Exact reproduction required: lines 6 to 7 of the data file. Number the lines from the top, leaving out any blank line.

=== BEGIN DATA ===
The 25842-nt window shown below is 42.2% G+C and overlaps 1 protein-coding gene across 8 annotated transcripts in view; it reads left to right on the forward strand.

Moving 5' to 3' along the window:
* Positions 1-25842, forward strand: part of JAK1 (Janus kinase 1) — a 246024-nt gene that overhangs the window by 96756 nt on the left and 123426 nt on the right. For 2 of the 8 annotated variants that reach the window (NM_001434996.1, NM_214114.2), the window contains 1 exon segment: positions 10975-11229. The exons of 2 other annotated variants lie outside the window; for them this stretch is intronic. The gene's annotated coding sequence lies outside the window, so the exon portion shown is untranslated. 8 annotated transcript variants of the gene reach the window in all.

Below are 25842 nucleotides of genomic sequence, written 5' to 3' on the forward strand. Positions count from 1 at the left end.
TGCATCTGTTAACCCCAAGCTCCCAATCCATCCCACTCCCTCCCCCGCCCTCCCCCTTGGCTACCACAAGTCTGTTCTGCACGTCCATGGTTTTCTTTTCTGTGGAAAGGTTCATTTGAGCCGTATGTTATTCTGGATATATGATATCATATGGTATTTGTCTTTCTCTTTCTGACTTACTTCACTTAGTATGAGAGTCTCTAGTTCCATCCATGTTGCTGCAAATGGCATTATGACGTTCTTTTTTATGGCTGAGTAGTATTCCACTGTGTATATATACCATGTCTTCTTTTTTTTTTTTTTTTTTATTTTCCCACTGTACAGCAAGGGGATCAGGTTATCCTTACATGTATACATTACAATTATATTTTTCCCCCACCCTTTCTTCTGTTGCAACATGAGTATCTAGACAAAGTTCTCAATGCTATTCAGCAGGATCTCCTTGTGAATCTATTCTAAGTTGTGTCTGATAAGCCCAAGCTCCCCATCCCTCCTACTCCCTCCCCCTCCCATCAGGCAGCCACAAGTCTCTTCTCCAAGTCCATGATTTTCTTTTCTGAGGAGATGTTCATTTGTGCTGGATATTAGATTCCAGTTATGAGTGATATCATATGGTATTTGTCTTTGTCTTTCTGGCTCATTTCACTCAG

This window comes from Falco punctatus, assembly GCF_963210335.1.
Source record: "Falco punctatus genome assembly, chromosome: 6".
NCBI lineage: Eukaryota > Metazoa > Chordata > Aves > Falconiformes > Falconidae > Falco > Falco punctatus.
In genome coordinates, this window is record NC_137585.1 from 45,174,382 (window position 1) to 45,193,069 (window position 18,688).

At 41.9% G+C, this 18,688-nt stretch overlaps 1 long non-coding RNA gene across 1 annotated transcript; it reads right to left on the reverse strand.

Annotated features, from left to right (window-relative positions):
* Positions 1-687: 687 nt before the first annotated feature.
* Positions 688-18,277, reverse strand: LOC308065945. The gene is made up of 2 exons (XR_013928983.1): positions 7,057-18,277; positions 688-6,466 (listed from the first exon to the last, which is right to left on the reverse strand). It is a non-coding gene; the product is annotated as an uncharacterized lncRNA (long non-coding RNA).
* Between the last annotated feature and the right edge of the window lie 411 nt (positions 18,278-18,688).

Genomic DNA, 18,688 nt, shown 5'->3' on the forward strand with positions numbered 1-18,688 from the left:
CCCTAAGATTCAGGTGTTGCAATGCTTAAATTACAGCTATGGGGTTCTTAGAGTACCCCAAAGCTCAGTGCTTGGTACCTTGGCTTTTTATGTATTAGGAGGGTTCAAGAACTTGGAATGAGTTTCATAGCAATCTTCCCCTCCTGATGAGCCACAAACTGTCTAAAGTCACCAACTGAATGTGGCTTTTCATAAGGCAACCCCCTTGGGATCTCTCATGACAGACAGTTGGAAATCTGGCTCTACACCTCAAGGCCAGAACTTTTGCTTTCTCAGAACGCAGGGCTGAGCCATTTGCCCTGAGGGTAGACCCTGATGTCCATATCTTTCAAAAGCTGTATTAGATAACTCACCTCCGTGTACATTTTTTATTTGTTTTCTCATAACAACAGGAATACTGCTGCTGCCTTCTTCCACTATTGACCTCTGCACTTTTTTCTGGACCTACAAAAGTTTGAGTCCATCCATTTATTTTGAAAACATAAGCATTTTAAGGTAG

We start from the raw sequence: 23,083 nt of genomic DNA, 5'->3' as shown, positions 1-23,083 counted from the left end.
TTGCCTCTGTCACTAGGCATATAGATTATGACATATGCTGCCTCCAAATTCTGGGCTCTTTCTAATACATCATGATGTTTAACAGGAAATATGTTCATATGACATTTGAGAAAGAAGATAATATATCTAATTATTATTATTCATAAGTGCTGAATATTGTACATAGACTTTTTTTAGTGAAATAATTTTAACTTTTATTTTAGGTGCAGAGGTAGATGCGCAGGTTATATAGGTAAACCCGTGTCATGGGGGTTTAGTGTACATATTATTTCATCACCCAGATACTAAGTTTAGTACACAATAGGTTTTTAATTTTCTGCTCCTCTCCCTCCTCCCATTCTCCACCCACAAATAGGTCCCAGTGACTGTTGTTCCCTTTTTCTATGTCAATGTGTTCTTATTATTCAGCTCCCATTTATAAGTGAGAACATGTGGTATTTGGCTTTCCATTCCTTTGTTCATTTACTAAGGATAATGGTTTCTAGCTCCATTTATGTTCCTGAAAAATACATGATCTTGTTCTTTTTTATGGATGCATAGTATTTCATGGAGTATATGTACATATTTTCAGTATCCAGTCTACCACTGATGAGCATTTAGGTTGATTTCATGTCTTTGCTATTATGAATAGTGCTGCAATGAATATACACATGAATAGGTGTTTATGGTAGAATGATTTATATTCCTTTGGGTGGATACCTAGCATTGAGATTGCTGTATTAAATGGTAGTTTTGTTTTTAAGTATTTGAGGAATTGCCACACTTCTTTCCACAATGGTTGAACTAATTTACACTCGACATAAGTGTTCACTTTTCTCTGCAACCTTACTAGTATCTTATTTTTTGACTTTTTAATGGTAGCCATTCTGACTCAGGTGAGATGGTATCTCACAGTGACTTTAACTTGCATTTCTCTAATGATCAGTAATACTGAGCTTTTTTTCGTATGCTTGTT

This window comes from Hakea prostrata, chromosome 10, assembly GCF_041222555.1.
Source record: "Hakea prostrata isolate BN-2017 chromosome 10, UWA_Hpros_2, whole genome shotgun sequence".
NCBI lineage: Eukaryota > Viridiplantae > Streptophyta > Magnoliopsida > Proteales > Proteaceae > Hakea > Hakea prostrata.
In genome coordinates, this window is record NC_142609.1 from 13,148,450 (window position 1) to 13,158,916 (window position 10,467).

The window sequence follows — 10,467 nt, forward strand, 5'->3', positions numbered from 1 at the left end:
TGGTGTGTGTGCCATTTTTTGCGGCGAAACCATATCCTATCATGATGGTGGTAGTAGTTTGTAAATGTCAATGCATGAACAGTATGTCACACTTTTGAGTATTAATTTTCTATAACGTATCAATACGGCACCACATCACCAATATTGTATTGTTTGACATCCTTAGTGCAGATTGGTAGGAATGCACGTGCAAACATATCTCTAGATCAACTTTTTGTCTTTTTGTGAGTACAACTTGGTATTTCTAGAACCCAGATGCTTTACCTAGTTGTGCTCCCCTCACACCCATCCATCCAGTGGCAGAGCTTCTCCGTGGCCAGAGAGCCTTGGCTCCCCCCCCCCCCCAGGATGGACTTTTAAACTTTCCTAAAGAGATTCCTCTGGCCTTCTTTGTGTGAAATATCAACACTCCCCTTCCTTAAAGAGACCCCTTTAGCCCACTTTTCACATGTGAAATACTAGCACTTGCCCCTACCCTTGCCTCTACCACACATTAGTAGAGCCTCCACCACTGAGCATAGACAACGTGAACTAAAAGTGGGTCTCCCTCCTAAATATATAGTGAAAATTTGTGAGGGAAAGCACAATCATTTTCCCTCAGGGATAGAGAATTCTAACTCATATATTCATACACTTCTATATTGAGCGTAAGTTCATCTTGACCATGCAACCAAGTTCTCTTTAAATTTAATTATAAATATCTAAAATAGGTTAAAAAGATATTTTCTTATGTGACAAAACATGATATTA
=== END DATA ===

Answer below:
This window comes from Falco punctatus, assembly GCF_963210335.1.
Source record: "Falco punctatus genome assembly, chromosome: 6".